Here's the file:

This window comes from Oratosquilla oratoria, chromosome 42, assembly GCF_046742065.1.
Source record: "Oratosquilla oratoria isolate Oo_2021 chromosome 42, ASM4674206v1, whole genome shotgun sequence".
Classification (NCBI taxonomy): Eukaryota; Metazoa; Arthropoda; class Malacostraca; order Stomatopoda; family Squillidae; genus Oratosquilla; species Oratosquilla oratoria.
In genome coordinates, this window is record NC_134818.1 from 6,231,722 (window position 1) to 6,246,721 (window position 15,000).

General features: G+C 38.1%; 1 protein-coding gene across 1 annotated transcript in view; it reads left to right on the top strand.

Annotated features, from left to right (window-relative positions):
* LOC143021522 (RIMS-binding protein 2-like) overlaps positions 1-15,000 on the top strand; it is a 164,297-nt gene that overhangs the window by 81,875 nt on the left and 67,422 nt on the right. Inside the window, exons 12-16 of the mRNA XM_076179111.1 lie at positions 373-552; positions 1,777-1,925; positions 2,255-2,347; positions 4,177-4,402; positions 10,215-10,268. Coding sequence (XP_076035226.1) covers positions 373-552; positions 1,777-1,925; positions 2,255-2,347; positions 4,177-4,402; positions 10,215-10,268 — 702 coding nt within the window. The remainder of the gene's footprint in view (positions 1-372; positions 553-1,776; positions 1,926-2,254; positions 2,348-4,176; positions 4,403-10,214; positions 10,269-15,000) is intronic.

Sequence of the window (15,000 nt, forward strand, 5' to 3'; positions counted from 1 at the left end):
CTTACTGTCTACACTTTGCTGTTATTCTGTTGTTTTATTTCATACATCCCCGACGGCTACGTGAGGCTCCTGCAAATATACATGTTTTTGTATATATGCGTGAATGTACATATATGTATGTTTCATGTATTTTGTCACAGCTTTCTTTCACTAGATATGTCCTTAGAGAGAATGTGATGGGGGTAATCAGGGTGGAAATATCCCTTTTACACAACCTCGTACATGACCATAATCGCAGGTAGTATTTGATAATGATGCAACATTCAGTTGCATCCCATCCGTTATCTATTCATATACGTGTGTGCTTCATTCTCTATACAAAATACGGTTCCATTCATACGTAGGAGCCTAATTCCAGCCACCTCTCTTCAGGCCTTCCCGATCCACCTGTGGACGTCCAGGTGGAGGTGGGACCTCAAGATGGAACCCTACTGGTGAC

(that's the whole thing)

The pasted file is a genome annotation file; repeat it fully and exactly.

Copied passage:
This window comes from Oratosquilla oratoria, chromosome 42, assembly GCF_046742065.1.
Source record: "Oratosquilla oratoria isolate Oo_2021 chromosome 42, ASM4674206v1, whole genome shotgun sequence".
Classification (NCBI taxonomy): Eukaryota; Metazoa; Arthropoda; class Malacostraca; order Stomatopoda; family Squillidae; genus Oratosquilla; species Oratosquilla oratoria.
In genome coordinates, this window is record NC_134818.1 from 6,231,722 (window position 1) to 6,246,721 (window position 15,000).

General features: G+C 38.1%; 1 protein-coding gene across 1 annotated transcript in view; it reads left to right on the top strand.

Annotated features, from left to right (window-relative positions):
* LOC143021522 (RIMS-binding protein 2-like) overlaps positions 1-15,000 on the top strand; it is a 164,297-nt gene that overhangs the window by 81,875 nt on the left and 67,422 nt on the right. Inside the window, exons 12-16 of the mRNA XM_076179111.1 lie at positions 373-552; positions 1,777-1,925; positions 2,255-2,347; positions 4,177-4,402; positions 10,215-10,268. Coding sequence (XP_076035226.1) covers positions 373-552; positions 1,777-1,925; positions 2,255-2,347; positions 4,177-4,402; positions 10,215-10,268 — 702 coding nt within the window. The remainder of the gene's footprint in view (positions 1-372; positions 553-1,776; positions 1,926-2,254; positions 2,348-4,176; positions 4,403-10,214; positions 10,269-15,000) is intronic.

Sequence of the window (15,000 nt, forward strand, 5' to 3'; positions counted from 1 at the left end):
CTTACTGTCTACACTTTGCTGTTATTCTGTTGTTTTATTTCATACATCCCCGACGGCTACGTGAGGCTCCTGCAAATATACATGTTTTTGTATATATGCGTGAATGTACATATATGTATGTTTCATGTATTTTGTCACAGCTTTCTTTCACTAGATATGTCCTTAGAGAGAATGTGATGGGGGTAATCAGGGTGGAAATATCCCTTTTACACAACCTCGTACATGACCATAATCGCAGGTAGTATTTGATAATGATGCAACATTCAGTTGCATCCCATCCGTTATCTATTCATATACGTGTGTGCTTCATTCTCTATACAAAATACGGTTCCATTCATACGTAGGAGCCTAATTCCAGCCACCTCTCTTCAGGCCTTCCCGATCCACCTGTGGACGTCCAGGTGGAGGTGGGACCTCAAGATGGAACCCTACTGGTGAC